The price of the average home in the U.S. is so high that few people have enough cash to buy one outright. Instead, most prospective homeowners finance the purchase. The term home loan by definition refers to money that is borrowed to purchase property and paid back in monthly installments over the course of many years. The lender profits from the loan by charging interest that’s added to the original amount borrowed.
A home loan, also referred to as a mortgage, is money borrowed to finance the purchase of a home.
Mortgage and Home Loan Definition
A loan that’s used to purchase a home is commonly known as a mortgage. The lender may be a bank or mortgage company. A mortgage typically has four components:
- Principal refers to the original amount of money borrowed. It may be less than the purchase price of the home. Real estate experts recommend borrowing 80 percent or less of the value of a home and using savings for the remainder, also known as the down payment.
- Interest is the amount charged by the lender for use of the borrowed money. It accrues over time until the loan is paid off.
- Property taxes are charged by a local government agency and paid by the homeowner. They typically cover water and sewer infrastructures, police and fire services and other services that benefit the homeowner.
- Homeowners insurance must be purchased by the homeowner to cover the lender’s investment. Some lenders also require mortgage insurance coverage from borrowers who don’t make a sizable down payment.
Home Loan Collateral
With a home loan, the purchased real estate becomes collateral for the loan, meaning the lender has a legal claim on the property and can seize it through the foreclosure process if the borrower falls too far behind on loan payments. Under federal law, the lender has the right to start foreclosure once a homeowner is more than 120 days (or three months) behind in mortgage payments. Secured loans like mortgages and auto loans provide more security for the lender and more risk for the borrower.
Home Loan Providers
Mortgages are available from a variety of financial institutions. Besides banks and credit unions, there are lending companies like Quicken Loans and PennyMac Financial. Some of these companies allow you to get a mortgage online through a simplified application process. Mortgage brokers are another source for home loans. These services work with a variety of lenders to find the most suitable loan for individual borrowers.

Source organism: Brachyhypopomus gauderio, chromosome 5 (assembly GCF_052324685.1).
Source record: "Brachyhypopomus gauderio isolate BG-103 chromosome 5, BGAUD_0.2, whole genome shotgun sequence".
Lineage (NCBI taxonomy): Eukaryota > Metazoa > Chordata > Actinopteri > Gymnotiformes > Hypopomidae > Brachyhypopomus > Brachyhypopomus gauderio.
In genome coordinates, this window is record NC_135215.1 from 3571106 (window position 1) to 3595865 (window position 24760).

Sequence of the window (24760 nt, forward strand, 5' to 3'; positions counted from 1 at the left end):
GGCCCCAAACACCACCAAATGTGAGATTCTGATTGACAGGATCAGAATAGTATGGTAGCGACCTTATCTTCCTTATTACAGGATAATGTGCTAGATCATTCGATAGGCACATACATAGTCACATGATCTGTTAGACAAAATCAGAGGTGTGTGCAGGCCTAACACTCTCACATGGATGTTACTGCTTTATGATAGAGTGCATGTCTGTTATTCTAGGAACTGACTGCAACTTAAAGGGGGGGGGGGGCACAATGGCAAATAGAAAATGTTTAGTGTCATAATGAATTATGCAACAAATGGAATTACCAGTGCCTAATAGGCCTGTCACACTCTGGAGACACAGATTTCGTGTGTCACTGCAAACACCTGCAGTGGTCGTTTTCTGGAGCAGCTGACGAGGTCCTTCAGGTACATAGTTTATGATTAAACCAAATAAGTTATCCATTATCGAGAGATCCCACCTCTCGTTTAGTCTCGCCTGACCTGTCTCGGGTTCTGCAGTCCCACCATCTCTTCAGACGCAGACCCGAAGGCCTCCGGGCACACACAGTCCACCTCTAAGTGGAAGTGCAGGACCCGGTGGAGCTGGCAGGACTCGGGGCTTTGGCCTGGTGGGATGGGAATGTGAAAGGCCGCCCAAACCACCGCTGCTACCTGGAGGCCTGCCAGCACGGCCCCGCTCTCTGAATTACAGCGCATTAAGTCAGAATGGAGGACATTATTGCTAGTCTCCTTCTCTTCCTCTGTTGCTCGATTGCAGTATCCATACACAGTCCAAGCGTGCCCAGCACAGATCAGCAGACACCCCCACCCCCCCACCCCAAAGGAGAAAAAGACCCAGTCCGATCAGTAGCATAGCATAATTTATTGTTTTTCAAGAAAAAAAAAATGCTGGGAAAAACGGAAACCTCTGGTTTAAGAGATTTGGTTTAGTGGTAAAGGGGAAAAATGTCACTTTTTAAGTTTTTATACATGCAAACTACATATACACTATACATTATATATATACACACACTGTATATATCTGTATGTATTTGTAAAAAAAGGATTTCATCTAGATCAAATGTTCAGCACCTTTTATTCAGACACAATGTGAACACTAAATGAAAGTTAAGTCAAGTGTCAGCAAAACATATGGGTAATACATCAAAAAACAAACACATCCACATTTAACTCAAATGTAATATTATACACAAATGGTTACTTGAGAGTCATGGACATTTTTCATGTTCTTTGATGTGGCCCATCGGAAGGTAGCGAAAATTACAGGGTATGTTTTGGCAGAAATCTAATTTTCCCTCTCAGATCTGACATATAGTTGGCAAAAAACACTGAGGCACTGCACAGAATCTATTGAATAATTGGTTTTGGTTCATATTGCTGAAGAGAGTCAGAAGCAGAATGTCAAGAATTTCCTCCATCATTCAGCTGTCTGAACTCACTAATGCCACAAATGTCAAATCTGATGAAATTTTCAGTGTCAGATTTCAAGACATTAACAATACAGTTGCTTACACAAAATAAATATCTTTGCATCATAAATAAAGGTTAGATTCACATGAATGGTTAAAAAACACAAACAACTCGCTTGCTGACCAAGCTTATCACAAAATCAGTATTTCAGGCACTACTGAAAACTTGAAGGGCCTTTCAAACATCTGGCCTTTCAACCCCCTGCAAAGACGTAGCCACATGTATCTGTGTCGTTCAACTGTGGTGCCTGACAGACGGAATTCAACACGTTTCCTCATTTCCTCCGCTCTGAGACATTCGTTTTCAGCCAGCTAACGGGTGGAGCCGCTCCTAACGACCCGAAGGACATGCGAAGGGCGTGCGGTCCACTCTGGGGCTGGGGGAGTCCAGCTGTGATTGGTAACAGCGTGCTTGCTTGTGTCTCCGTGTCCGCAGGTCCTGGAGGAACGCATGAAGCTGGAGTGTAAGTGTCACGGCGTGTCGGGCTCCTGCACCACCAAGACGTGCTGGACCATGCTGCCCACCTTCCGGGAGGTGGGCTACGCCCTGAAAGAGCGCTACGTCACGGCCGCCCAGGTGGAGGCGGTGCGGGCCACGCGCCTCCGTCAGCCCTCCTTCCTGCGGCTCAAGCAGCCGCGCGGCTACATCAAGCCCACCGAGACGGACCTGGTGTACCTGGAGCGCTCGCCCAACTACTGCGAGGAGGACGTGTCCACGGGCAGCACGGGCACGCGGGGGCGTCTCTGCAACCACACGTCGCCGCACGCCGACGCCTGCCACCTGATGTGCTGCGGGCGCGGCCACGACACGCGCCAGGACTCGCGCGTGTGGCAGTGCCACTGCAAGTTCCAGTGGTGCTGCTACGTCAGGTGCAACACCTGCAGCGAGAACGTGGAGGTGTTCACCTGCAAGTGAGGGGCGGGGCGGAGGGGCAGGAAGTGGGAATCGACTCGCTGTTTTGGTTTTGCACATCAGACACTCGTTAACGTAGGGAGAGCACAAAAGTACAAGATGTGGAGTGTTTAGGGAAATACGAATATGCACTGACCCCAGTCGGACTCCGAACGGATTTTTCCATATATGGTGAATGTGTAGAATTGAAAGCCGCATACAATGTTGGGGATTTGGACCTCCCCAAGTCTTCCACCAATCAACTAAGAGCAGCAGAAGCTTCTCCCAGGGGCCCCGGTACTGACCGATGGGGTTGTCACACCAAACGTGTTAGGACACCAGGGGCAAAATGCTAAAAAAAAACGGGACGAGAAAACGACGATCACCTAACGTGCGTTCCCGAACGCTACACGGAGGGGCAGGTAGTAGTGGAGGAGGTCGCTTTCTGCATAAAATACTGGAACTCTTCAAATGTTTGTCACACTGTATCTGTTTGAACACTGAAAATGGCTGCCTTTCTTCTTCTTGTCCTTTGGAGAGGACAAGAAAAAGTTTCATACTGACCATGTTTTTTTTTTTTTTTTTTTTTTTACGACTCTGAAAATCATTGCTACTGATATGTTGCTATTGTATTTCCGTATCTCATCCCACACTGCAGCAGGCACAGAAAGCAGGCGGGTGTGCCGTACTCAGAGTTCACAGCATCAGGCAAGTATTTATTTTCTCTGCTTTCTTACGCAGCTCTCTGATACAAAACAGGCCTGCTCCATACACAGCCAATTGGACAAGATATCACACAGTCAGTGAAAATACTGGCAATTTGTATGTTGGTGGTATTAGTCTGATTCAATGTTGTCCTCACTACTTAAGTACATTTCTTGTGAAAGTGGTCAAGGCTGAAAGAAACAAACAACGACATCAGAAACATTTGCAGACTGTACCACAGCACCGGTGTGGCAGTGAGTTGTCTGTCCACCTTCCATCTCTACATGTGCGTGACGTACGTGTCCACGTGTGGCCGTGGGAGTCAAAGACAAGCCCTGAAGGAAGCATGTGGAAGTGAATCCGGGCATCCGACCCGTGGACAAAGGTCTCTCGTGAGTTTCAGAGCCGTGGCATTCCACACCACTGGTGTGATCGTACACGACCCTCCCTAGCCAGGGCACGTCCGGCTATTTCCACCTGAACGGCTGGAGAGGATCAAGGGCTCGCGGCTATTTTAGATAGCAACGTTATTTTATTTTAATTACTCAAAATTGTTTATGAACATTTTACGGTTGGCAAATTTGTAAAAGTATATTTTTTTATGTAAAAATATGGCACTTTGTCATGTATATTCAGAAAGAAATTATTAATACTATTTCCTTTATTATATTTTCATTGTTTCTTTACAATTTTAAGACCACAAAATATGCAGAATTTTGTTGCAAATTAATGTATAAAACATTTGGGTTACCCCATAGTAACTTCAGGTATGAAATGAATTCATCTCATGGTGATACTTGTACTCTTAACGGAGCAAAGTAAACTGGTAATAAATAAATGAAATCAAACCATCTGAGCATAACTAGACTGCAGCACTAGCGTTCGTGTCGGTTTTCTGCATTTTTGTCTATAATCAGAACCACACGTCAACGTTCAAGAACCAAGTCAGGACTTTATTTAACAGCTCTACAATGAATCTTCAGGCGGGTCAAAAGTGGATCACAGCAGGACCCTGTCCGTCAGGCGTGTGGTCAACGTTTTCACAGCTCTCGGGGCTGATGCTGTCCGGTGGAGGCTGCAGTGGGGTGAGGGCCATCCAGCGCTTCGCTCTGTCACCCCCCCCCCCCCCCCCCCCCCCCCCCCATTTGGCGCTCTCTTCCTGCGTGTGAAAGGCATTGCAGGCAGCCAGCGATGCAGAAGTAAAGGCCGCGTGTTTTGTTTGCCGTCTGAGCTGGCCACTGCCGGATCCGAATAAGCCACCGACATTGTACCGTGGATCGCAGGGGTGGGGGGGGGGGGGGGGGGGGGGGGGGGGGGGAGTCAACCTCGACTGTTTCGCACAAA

The federal government sponsors a few types of special mortgages, each with its own set of rules and restrictions:
- FHA home loans are guaranteed by the U.S. Federal Housing Administration. They allow first-time homebuyers and others to make smaller down payments.
- USDA home loans are available for rural homeowners from the U.S. Department of Agriculture. No down payment is required for those who qualify.
- VA home loans are available for veterans of U.S. military service, who are given the benefit of being able to get home loans with no down payment, a low interest rate and no mortgage insurance requirements.
Types of Mortgage Interest
There are two main types of mortgage interest. Fixed-rate mortgages use an interest rate that stays constant for the life of the loan, making the amount of monthly payments predictable. This is the most popular type of mortgage. When interest rates fall below the loan’s interest rate, the borrower may be able to refinance the loan at a lower interest rate.
Adjustable-rate mortgages (ARMs) start with a low interest rate that is adjusted after a period of time. The adjustment is based on a market index, so it is somewhat unpredictable. Borrowers who want a lower initial interest rate who don’t plan to keep the property for many years can benefit from an ARM since the monthly payment can rise significantly during the lifetime of the loan.
- NOLO: How Judicial Foreclosure Works
- Zillow: What is a Mortgage?
- Realtor.com: What is a Mortgage? Home Loan Basics Explained
- Bankrate: Choosing Between an ARM Versus a Fixed-Rate Mortgage
- Debt.org. "30 Year Fixed Mortgage." Accessed May 7, 2020.
- Alliant Credit Union. "10/1 ARM vs. 30-Year Fixed: Which Mortgage Is Right for You?" Accessed May 7, 2020.
- Franklin Trust Federal Credit Union. "Home Equity Loans." Accessed May 7, 2020.
- Federal Trade Commission. "Reverse Mortgages." Accessed May 7, 2020.
- FDIC. "Interest-Only Mortgage Payments and Payment-Option ARMs—Are They for You?" Page 2. Accessed May 7, 2020.
- Consumer Financial Protection Bureau. "What Is a Balloon Payment? When Is One Allowed?" Accessed May 7, 2020.
- Debt.org. "Mortgage Re-Fi." Accessed May 7, 2020.
- HUD.GOV. "Let FHA Loans Help You." Accessed May 7, 2020.
- U.S. Department of Veterans Affairs. "VA Home Loan Types." Accessed May 7, 2020.
- Bank of America. "What Are Mortgage Points?" Accessed May 13, 2020.
Catie Watson spent three decades in the corporate world before becoming a freelance writer. She has an English degree from UC Berkeley and specializes in topics related to personal finance, careers and business.